Fiber & Biopolymer Research Institute receives Walmart Foundation Grant
The Fiber and Biopolymer Research Institute (FBRI) at Texas Tech University has received a grant of almost $275,000 from the Walmart Foundation that will extend crucial research being conducted to improve the safety and efficiency of indigo dying of cotton yarns.
The grant of $274,999 was announced at the U.S. Conference of Mayors in Washington, D.C. on Jan. 17. The grant goes toward the research project entitled "Foam Indigo Dyeing of Cotton Yarns: Machine Design and Process Control," which received a grant of $472,564 from the Walmart Foundation in 2014.
But due to the unexpected closing of the American Cotton Growers Denim Mill in Littlefield, a partner with the Fiber and Biopolymer Institute in the project, the original timeline was disrupted, which required the vast majority of the original funding. A small-scale system has been created that enables researchers to effectively and precisely control and measure all variables involved with applying foam indigo to yarns, thus requiring the additional funding.
"Indigo, the unique colorant for ubiquitous blue jeans, is a non-toxic, sustainable dye," said Dean Ethridge, a research professor with Tech's Department of Plant and Soil Science and former FBRI managing director. "But current dyeing processes require large amounts of time and space, use large amounts of sulfur-reducing compounds, produce large amounts of wastewater and use large amounts of energy. This project aims to eliminate the sulfur compounds, shrink the water and energy requirements by as much as 90 percent, shrink the floor space required for dyeing and enable a three-to-five-fold increase in speed of the dyeing process, all while achieving superior dye uptake and dye fastness."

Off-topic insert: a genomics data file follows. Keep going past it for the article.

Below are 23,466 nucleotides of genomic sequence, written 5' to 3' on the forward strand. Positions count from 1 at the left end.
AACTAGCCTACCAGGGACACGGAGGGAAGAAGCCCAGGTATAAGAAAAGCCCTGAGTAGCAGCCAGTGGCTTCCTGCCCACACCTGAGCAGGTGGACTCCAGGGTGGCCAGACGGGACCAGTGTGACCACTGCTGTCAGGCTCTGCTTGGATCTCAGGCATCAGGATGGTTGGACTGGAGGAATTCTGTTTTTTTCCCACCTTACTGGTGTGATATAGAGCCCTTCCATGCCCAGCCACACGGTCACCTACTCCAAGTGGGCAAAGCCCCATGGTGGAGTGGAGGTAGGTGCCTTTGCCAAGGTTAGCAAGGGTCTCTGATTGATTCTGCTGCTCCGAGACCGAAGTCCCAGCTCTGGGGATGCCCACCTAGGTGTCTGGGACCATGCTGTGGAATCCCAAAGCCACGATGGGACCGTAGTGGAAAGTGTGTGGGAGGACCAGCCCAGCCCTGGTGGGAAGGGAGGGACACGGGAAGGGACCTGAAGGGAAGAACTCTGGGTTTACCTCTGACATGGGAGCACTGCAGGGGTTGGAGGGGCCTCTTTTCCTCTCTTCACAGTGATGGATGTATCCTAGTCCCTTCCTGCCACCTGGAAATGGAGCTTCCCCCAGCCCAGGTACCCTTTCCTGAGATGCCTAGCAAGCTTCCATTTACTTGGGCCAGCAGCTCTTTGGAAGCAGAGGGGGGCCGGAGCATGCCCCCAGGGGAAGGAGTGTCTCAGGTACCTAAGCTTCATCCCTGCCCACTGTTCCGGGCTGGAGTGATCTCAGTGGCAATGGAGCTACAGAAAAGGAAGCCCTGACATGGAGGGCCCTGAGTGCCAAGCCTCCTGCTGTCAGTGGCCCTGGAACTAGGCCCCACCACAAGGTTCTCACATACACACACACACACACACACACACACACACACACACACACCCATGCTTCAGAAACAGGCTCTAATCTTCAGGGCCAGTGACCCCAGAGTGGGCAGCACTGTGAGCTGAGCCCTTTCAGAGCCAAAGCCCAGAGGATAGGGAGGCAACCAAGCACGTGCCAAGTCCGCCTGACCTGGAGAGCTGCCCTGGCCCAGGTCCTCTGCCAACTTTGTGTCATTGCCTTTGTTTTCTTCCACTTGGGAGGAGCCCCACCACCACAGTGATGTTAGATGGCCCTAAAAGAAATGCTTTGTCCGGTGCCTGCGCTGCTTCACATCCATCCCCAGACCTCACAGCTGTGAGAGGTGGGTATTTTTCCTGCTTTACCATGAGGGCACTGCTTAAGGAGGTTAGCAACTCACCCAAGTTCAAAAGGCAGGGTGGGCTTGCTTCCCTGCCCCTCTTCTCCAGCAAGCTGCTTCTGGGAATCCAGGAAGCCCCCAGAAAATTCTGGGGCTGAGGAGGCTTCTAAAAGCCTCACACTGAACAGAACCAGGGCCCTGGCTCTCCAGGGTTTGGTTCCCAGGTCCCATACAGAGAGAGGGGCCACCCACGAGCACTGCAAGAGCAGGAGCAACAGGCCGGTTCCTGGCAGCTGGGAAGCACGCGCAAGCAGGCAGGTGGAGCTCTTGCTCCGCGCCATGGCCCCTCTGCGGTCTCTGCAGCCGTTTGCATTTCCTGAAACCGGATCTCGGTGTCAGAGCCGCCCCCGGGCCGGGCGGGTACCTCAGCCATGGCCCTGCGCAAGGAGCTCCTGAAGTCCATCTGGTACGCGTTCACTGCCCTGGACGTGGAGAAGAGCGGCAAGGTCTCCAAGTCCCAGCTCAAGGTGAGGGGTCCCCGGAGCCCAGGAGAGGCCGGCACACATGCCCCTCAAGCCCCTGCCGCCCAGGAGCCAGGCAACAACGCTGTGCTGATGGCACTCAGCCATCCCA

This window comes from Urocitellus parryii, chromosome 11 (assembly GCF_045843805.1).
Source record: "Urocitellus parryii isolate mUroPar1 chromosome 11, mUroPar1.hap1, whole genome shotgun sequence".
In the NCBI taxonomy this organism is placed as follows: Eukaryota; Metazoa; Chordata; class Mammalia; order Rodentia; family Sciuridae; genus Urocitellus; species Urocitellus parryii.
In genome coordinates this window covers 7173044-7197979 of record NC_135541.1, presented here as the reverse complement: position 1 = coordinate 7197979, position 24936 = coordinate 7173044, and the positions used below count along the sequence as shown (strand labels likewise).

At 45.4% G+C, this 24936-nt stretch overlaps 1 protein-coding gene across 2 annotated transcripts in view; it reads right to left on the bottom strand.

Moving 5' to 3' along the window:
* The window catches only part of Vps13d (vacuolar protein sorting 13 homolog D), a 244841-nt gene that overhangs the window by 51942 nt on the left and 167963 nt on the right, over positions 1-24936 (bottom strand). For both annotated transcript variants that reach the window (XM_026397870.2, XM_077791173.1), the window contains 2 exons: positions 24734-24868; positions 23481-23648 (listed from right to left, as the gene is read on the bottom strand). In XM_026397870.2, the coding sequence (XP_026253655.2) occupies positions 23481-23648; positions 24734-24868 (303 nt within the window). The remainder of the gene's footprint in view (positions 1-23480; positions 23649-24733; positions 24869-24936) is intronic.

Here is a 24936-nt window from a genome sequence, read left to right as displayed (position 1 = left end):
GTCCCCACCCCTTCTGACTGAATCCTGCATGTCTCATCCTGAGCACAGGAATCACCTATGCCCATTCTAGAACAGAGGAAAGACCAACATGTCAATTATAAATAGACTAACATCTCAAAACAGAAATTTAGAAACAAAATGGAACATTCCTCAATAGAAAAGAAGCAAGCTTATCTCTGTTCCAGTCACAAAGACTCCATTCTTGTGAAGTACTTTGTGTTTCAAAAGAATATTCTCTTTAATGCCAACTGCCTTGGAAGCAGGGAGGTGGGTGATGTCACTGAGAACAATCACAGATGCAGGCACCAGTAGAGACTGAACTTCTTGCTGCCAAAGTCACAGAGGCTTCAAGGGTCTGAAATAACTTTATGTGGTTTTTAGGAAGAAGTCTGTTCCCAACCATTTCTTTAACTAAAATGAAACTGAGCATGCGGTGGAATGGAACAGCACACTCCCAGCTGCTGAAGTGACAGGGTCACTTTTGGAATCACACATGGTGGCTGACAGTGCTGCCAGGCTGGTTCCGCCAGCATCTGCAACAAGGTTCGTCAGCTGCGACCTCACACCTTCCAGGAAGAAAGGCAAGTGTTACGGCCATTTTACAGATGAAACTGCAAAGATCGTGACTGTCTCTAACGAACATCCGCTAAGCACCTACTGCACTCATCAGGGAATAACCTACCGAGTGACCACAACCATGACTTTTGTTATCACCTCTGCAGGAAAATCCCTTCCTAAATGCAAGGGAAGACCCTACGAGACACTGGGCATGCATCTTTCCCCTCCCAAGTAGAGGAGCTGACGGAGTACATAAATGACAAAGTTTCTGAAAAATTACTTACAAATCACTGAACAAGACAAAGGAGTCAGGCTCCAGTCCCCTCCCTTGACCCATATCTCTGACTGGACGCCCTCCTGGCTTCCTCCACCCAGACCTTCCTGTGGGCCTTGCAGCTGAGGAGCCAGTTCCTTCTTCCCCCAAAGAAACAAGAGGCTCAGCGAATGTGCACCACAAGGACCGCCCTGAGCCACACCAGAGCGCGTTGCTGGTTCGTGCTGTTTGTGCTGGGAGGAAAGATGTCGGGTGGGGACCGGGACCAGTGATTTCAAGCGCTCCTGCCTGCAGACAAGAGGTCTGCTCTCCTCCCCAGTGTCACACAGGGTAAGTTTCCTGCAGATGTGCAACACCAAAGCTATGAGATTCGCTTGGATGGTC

The project is focused on using foam dyeing of cotton yarns used to make denim instead of the current technology that was developed shortly after World War I. Under current methods, indigo is insoluble until it undergoes a chemical change known as reduction, which is a gain of electrons and a lowering of the oxidation number to impart a negative charge to the indigo, making it soluble in water and able to penetrate fabric.
But when the indigo is removed from the dyebath, it combines with the oxygen in the air and instantaneously reverts back to its oxidized, insoluble form that also leaves behind indigo on the surface that has to be washed, and current technology leaves behind a tremendous amount of wastewater, sulfur-reducing agents and other chemicals.
Foam dyeing is more sustainable and saves a tremendous amount of water, and it is a technology being used around the world. Its use for dyeing denim cotton yarns, however, remains limited. Through this research project, the FBRI hypothesized and demonstrated the ability to break through the barriers limiting foam indigo dyeing that could make it a commercial success by meeting three requirements, according to the project proposal:• The yarns must be conditioned with an anaerobic "wash" to remove all oxygen possible from around and inside the yarns before going into a dyeing chamber.• The dyeing chamber must also provide a controlled anaerobic environment that can optimize dyeing efficiency so the technology makes the cost and resource savings so great that adopting the technology ensures a competitive advantage.• Because yarns are unlike other structured fabrics, there must be adequate control of the yarn orientation for a reliable yarn-to-foam interface.
In addition to Ethridge, other members of the research team include Noureddine Abidi, FBRI managing director; denim consultant Ralph Tharpe with Indigo Mill Designs; and indigo consultant Howard Malpass.
"As one of the world's largest sellers of denim jeans and other indigo-dyed textiles, Wal-Mart's support of this project shows an awareness of need and a desire to help U.S.-based manufacturers reach new levels of efficiency and sustainability," said Steven Fraze, interim chairman of Tech's College of Agricultural Sciences & Natural Resources. "This college is devoted to the pursuit of knowledge that improves the competitiveness of cotton; therefore, we are especially gratified that Wal-Mart has enabled research offering such great potential for improvement in the manufacturing process."
Reporting by George Watson
CONTACT: Eric Hequet, Department Chair, Department of Plant and Soil Science, Texas Tech University at (806) 742-2838 or firstname.lastname@example.org
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